A/C Efficiency: Winds of Change

by RaeAnne Marsh

ac-efficiencyEffects of the new seasonal energy efficiency ratio (SEER) for air conditioning implemented last January by the U.S. Department of Energy are being felt all along the channel, from manufacturer to distributor to contractor to purchaser. Noting that the previous change, in January 2006, had met with considerable resistance in the industry, Dan Burke, chairman of Goettl Good Guys Board of Advisors — whose experience in the industry goes back nearly three decades — says the process this time of establishing the new SEER was more collaborative. “There was more participation from contractor and manufacturer organizations, and others interested in efficiency programs, such as utilities.” The change this time is less onerous — from 13 SEER to 14 SEER, compared to the 30 percent hike in 2006 from 10 SEER to 13 SEER — but Burke points out another factor as well: “The volume [of usage] is such that the industry and utilities are pushing efficiency improvements.”

What is controversial, however, is the new rules’ regional standards for residential air conditioning equipment (for heating equipment, however, the new standard is uniform across all regions). While the Southwest region is being held to the 14-SEER standard, that is not uniform across the North and South regions. This increases the cost to the manufacturer because, Burke explains, “The changes require additional engineering time for the product development to meet the new cooling and heating standards, which leads to more testing time and life-cycle testing in the manufacturer’s own environmental test labs, as well as more certification and compliance testing by the agencies in their independent labs. Having regional differences also exacerbates the forecasting, production planning, and distribution challenges associated with having different products in the right region in the right quantities.” The cost of the audited product, lab and technician costs, and shipping costs are borne by the manufacturer — and the more different stock-keeping units tested, the greater the costs to the manufacturer.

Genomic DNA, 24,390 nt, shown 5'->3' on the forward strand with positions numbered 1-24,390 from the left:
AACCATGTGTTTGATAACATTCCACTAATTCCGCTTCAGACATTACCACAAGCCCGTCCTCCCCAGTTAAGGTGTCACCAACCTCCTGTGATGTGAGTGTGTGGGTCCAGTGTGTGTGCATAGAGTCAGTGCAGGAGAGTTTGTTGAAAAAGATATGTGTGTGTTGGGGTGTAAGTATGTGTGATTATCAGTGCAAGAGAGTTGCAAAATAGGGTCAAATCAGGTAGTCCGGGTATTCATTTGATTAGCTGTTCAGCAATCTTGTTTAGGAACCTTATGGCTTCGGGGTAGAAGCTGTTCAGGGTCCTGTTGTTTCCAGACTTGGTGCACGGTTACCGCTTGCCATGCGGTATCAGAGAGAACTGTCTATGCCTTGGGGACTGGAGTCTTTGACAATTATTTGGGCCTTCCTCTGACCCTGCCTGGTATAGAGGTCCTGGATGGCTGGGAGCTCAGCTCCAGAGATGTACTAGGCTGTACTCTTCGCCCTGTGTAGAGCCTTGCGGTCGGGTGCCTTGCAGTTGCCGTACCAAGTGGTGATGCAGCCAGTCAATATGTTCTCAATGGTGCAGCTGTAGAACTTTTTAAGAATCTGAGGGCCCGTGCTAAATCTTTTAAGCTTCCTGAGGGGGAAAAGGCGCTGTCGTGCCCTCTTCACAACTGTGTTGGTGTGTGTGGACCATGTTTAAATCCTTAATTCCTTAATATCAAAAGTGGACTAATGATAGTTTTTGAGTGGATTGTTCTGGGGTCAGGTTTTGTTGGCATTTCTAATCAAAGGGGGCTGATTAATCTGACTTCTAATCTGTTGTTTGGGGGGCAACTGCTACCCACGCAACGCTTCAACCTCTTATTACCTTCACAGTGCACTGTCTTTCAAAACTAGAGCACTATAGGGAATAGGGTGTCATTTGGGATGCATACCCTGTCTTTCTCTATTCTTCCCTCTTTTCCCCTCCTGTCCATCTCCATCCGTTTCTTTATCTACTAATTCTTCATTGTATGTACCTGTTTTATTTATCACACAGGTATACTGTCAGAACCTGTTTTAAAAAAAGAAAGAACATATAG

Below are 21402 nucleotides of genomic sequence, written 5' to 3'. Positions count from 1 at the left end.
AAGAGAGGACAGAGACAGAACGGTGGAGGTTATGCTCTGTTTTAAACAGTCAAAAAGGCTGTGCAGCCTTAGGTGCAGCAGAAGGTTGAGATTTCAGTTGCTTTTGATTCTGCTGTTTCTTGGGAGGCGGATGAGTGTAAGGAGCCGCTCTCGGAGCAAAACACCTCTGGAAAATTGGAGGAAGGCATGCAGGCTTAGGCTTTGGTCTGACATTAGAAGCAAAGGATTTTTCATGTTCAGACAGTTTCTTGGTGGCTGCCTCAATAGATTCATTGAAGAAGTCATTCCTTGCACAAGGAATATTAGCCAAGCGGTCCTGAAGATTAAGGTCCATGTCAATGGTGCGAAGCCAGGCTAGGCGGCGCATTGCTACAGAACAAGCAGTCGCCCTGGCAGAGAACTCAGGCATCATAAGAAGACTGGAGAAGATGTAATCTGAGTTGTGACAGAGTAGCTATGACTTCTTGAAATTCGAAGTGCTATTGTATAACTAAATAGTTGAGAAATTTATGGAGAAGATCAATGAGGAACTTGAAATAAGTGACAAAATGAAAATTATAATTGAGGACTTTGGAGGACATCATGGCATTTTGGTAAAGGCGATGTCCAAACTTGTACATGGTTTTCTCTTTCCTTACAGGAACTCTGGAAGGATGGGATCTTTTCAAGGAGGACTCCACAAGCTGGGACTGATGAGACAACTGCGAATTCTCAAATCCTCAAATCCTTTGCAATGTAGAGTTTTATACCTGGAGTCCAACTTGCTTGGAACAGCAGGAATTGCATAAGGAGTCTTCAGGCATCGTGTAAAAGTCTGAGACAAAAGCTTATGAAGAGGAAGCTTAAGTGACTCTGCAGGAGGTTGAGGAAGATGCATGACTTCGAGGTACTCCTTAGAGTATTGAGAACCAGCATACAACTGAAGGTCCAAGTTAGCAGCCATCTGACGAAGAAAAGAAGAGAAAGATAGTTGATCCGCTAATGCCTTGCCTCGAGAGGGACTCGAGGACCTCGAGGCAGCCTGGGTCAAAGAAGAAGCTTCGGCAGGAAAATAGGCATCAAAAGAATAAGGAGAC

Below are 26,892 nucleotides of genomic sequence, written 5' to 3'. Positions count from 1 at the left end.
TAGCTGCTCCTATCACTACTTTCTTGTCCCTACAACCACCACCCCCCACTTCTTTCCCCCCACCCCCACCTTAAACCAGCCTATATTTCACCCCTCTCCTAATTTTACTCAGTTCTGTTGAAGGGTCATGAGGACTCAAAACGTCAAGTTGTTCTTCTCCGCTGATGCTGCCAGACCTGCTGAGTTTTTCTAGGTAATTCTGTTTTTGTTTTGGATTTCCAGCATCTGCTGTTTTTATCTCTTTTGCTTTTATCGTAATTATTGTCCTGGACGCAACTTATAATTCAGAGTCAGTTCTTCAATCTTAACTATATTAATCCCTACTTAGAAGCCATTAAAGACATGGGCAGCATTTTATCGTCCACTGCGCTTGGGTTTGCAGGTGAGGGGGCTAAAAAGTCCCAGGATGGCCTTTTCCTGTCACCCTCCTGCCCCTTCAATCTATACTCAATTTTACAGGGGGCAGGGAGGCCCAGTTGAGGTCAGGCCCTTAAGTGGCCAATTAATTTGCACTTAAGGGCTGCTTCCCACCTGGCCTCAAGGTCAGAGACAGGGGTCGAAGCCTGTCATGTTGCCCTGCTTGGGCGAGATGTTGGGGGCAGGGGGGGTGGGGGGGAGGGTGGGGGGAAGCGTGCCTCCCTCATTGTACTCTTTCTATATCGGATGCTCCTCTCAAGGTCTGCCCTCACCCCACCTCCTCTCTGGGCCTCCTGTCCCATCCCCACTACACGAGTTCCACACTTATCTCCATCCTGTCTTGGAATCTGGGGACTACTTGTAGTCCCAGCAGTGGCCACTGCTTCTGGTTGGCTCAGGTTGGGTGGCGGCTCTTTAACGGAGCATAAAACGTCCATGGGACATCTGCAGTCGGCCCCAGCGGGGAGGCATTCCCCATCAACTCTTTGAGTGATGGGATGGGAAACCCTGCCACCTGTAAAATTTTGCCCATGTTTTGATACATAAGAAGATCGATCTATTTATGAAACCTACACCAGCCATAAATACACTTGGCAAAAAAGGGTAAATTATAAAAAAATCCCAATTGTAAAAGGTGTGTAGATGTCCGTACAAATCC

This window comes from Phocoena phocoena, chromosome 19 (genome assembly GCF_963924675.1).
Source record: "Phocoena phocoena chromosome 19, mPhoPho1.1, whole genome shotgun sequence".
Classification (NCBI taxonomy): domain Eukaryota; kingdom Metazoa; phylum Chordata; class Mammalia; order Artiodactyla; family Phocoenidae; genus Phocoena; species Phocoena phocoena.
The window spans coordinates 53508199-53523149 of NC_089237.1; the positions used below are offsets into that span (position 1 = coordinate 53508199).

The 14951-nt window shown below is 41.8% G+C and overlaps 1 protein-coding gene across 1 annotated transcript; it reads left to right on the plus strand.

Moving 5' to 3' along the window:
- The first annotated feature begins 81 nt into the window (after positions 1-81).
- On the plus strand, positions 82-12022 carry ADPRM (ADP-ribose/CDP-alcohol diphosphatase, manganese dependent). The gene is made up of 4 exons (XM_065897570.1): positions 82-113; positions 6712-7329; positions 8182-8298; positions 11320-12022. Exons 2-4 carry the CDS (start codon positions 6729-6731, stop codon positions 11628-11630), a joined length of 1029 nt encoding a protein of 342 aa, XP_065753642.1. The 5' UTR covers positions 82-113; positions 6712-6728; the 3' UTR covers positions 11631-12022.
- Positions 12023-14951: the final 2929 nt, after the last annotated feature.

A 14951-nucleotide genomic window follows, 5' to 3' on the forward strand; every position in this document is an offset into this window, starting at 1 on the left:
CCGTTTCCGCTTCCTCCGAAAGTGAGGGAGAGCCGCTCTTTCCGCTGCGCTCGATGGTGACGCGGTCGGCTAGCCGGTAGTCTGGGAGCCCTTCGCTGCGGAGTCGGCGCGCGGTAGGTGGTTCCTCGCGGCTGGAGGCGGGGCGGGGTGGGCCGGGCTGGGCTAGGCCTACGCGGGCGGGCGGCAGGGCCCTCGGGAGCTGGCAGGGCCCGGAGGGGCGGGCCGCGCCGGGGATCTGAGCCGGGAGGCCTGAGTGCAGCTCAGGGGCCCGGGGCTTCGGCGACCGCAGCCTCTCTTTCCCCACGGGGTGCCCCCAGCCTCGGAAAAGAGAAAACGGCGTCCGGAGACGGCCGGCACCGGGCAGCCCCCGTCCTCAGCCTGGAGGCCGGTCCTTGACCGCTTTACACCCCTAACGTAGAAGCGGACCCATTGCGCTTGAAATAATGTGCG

The new standards are also impacting employment. There is a shortage of technicians with the skills to work with the more efficient, complex systems. Technical schools in Arizona such as the East Valley Institute of Technology and organizations such as the Electric League of Arizona, among others, are strengthening their curricula and training staffs to address the issue of qualified technicians. Utilities work with the industry by incentivizing the contractors to acquire and use more sophisticated test and diagnostic equipment so the modern systems are installed and serviced to realize their full benefits. And companies like Goettl, which stopped manufacturing in 2007 to focus on the contracting side, installing and servicing the units, are making a big investment in training technicians to maintain these upgraded products.

Editor’s Note: Goettl was an early proponent of energy-saving measures and one of only two manufacturers that supported the 2006 standards change; Goettl’s chief engineer chaired the industry committee that developed the test standards to certify the 13-SEER equipment.

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